In the ambulance, Max didn't want to talk much, but he did provide his explanation of events:  "I was swimming on the red floaty, my arms slipped off. I tried doing my scoops (swim strokes), got tired and then I sinked!” Once they knew he was stable they let him go to sleep.

At the hospital, I answered a lot of questions, but am still surprised how many people wanted to know "What did you do?" "How did you do it?" "How long did you do it?" Everyone was so encouraging, so positive, and so sweet to me. I consistently heard "Good job mom! You saved his life!"

Eventually, I was able to talk to the RN watching over Max. He told me "how lucky we were," and I asked him with a drowning like ours, what were the chances of full recovery. He replied with "It is a miracle he is alive." Alive?! A miracle that maybe he didn't have water in his lungs or any noticeable long-term damage, yes, but, a miracle he was alive? Really? Why wouldn't he be? I sat and thought about that for quite a while. Maybe I did do something right. Maybe, just maybe I did save his life! I had no idea! We later asked the doctor why people don't do CPR and the doctor said "either fear, panic, fear of doing something wrong and causing more problems, or the fact that it's gross." We were shocked! But, more importantly, I was so happy that the idea of not doing CPR had never even crossed my mind.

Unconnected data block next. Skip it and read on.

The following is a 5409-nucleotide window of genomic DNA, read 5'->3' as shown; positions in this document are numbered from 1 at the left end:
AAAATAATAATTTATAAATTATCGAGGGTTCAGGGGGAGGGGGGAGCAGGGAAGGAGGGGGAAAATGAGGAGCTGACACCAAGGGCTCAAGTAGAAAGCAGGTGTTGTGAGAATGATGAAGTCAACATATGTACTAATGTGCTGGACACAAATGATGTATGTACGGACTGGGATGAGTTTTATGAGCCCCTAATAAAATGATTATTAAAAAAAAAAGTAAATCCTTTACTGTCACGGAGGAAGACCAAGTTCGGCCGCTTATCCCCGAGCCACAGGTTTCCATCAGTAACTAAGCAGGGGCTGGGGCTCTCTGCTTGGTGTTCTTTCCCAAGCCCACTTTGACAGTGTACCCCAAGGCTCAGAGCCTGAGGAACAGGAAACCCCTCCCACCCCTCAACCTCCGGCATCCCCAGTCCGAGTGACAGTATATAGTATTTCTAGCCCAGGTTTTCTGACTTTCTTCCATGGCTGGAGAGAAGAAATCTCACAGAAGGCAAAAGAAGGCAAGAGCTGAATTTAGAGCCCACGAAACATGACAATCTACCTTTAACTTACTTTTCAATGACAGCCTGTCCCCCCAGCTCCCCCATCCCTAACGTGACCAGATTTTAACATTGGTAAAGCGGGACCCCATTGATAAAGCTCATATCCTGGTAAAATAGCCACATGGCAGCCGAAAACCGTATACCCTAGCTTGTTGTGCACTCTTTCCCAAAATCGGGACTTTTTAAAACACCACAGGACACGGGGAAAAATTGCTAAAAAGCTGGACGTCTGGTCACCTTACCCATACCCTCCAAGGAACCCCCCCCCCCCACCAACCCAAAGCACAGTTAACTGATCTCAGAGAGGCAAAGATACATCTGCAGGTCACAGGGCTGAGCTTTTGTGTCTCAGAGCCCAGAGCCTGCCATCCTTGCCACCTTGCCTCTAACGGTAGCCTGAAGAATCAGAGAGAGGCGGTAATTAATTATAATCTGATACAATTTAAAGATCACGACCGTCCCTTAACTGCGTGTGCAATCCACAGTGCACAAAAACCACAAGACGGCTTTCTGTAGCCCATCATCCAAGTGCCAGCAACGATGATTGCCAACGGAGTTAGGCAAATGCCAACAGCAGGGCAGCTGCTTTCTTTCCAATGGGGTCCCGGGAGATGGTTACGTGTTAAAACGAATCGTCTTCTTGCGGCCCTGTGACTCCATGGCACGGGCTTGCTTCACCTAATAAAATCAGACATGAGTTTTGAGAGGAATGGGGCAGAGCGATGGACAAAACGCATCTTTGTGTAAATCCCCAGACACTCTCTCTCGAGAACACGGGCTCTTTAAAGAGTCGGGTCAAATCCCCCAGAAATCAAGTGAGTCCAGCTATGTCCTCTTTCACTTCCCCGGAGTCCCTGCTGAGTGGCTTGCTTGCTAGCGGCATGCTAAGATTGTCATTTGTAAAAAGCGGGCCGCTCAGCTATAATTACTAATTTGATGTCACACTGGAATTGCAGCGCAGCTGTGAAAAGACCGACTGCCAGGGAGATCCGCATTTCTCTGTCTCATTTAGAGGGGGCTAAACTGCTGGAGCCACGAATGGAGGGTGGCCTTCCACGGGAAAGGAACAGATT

Truth is that 80% of sudden cardiac arrests (when the heart suddenly stops) happen out of a hospital setting, while only 40% of those victims receive CPR on the spot before EMT's arrive and only about 10% of sudden cardiac arrest victims survive the event.

Since the incident Max has made a full recovery; he even persuaded me to let him swim the NEXT DAY!! My lasting thoughts are that we cannot watch our kids 100% of the time. We can’t. We need to teach them to be smart and how to protect themselves. As parents, we also need to be prepared. Be prepared on how to respond in an emergency situation, learn CPR and first aid training that could save the life of a loved one!

If you want to refresh your knowledge of CPR techniques, please visit here.

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My Children are Why

By Nicole Olmstead, Gov. Relations Director, Arizona

The AHA/ASA recently launched a new campaign, “Life is Why.”  When you think about that phrase, “Life is Why” it brings to mind so many things.  For me, I think about my kids—Emily, William and Katherine. 

I work for the AHA/ASA because I want Emily and Katherine to know the importance of being physically active.  My hope is that they grow up into strong women who understand their risk of heart disease and stroke and the importance of living a heart healthy lifestyle.  Additionally, I work here because of the numerous medical advances that the American Heart Association has directly contributed to by funding research, especially in regards to cardiac care. Medical advances like pulse oximetry screening on newborns gives me hope that groundbreaking medical advances are on the way.  This really hits home as my son William is a critical congenital heart defect survivor who may have to have heart surgery again at some point in his life.  If that day comes, I hope that surgical procedures will have advanced to the point that they may be able to operate without stopping his heart to perform the surgery.  So for me: “Life is Why… my children are why.”